: A Short History of Everybody for the Last 13,000 Years
Guns, Germs, and Steel is the widely read and well received book by Jared Diamond. The book won the Pulitzer Prize for general non-fiction In 1988. In summary, it sets out an explanation for why Eurasian civilizations have survived and conquered others, while critically, arguing against the idea that Eurasian hegemony is due to any form of Eurasian intellectual, moral, or inherent genetic superiority.
In supporting his thesis, Diamond argues that the gaps in power and technology between human societies originate primarily in environmental differences, which are amplified by various positive feedback loops. When cultural or genetic differences have favored Eurasians — e.g., written language or the development among Eurasians of resistance to endemic diseases — these advantages occurred because of the influence of geography on societies and cultures; not because of genomes.
Sapiens, the 2014 book by Yuval Noah Harari, is written in a very readable way. It provides a very well thought out survey of the history of humankind from the evolution of our species of human in the Stone Age up to the 21st c. This is how the book begins:
About 13.5 billion years ago, matter, energy, time and space came into being in what is known as the Big Bang. — The story of these fundamental features of our universe is called physics.
About 300,000 years after their appearance, matter and energy started to coalesce into complex structures, called atoms, which then combined into molecules. — The story of atoms, molecules and their interactions is called chemistry.
About 3.8 billion years ago, on a planet called Earth, certain molecules combined to form particularly large and intricate structures called organisms. — The story of organisms is called biology.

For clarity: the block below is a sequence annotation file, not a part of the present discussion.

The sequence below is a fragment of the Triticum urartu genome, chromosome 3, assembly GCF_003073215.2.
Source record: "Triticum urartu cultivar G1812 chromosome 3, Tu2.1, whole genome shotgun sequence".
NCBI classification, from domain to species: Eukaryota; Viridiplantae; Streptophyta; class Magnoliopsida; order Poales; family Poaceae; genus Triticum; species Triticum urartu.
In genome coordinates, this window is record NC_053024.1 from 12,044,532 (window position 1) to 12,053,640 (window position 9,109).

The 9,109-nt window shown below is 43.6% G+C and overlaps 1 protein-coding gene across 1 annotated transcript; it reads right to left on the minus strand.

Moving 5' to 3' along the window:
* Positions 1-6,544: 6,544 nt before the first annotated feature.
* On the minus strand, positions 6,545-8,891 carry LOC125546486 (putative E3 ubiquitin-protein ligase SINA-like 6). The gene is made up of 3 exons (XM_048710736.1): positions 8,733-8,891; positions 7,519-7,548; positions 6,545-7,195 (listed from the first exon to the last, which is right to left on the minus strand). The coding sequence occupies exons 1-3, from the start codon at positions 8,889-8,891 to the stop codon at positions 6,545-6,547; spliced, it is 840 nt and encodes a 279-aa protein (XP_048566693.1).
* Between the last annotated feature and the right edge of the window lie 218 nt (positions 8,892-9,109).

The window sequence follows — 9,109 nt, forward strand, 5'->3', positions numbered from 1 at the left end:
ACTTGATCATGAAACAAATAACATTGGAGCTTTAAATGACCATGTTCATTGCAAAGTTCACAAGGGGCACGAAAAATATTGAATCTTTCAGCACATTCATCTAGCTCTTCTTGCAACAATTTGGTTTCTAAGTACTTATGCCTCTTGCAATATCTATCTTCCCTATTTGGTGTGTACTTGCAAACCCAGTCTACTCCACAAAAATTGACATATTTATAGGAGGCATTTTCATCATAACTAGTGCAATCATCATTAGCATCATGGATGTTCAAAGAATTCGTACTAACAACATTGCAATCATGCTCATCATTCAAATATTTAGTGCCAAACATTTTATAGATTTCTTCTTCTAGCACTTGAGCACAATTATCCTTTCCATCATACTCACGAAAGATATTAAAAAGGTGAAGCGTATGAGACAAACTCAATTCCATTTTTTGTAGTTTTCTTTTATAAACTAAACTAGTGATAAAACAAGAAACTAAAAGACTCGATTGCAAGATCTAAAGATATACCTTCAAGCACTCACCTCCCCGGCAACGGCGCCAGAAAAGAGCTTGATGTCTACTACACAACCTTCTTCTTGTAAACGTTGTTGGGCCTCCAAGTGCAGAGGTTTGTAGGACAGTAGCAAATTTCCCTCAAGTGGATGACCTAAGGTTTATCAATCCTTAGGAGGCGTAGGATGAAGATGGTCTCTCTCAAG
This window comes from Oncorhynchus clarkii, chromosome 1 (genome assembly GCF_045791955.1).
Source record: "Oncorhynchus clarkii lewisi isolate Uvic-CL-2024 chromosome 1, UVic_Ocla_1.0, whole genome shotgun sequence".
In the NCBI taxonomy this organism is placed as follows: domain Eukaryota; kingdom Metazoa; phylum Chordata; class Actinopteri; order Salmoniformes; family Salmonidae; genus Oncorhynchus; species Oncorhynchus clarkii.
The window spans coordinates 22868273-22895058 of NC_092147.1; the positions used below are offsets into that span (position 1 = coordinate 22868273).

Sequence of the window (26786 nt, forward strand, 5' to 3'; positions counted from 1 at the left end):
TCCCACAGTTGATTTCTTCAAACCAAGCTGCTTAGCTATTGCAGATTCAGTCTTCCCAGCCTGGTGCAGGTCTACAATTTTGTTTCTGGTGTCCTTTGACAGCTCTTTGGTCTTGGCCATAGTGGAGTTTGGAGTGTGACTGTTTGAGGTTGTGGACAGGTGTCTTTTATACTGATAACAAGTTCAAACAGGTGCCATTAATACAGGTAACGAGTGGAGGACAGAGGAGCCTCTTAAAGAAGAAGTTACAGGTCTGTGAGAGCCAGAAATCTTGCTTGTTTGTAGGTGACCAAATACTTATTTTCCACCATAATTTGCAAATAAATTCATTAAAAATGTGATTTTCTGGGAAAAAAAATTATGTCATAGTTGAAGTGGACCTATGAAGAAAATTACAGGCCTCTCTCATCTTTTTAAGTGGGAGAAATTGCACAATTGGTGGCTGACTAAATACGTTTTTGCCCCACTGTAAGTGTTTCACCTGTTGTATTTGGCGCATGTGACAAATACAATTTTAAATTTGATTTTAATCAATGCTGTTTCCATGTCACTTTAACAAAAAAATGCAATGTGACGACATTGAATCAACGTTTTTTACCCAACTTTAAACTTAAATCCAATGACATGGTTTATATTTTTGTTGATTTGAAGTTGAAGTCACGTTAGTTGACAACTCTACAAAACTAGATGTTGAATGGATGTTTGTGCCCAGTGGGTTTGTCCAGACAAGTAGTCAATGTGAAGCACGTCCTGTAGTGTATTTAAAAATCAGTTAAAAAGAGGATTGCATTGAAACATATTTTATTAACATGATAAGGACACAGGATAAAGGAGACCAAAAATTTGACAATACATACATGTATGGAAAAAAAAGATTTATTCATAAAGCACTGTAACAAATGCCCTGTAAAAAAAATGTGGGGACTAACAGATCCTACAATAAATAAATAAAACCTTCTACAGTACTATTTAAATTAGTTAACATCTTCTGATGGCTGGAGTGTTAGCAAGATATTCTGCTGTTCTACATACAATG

About 70,000 years ago, organisms belonging to the species Homo sapiens started to form even more elaborate structures called cultures. — The subsequent development of these human cultures is called history.
Esoteric red herrings… now I’m in the fucking know.
— Anna Bidoonism
I will defend the importance of bedtime stories to my last gasp.
— J. K. Rowling
Did you know — I didn’t until I read it tonight — that reading for pleasure in one’s youth is a key factor in determining one’s future “social mobility” (success in later life). OECD Research shows the extent to which one reads for pleasure is the most important indicator of the future success of that individual [read on…]. I ask you, dear reader (Oh! James: Where art thou?), did you hear about/read:
Ignorance is bliss
If one is unaware of an unpleasant fact or situation one cannot be troubled by it. — “I don’t want to hear about Trump’s latest tweets, ignorance, in this instance my dear friend, is bliss.”
A clue or piece of information which is or is intended to be misleading or distracting. — “The writing of the Secret Sharer is convoluted and full of red herrings.” (Also: ‘a dried smoked herring fish that turns red due to the smoke in the drying process.’)
Relating to the ancient Greek oracle at Delphi; to deliberately obscure something; to be or act ambiguously.
Intended for or likely to be understood by only a small number of people with a specialised knowledge or interest. — “She grew increasingly frustrated with the esoteric philosophical debates organised by Dr. Humaid.”
Rare, exotic, or obscure. — “Some of the idioms he insisted on using were to recherché for most of the students in the Elizabethan era literature class.”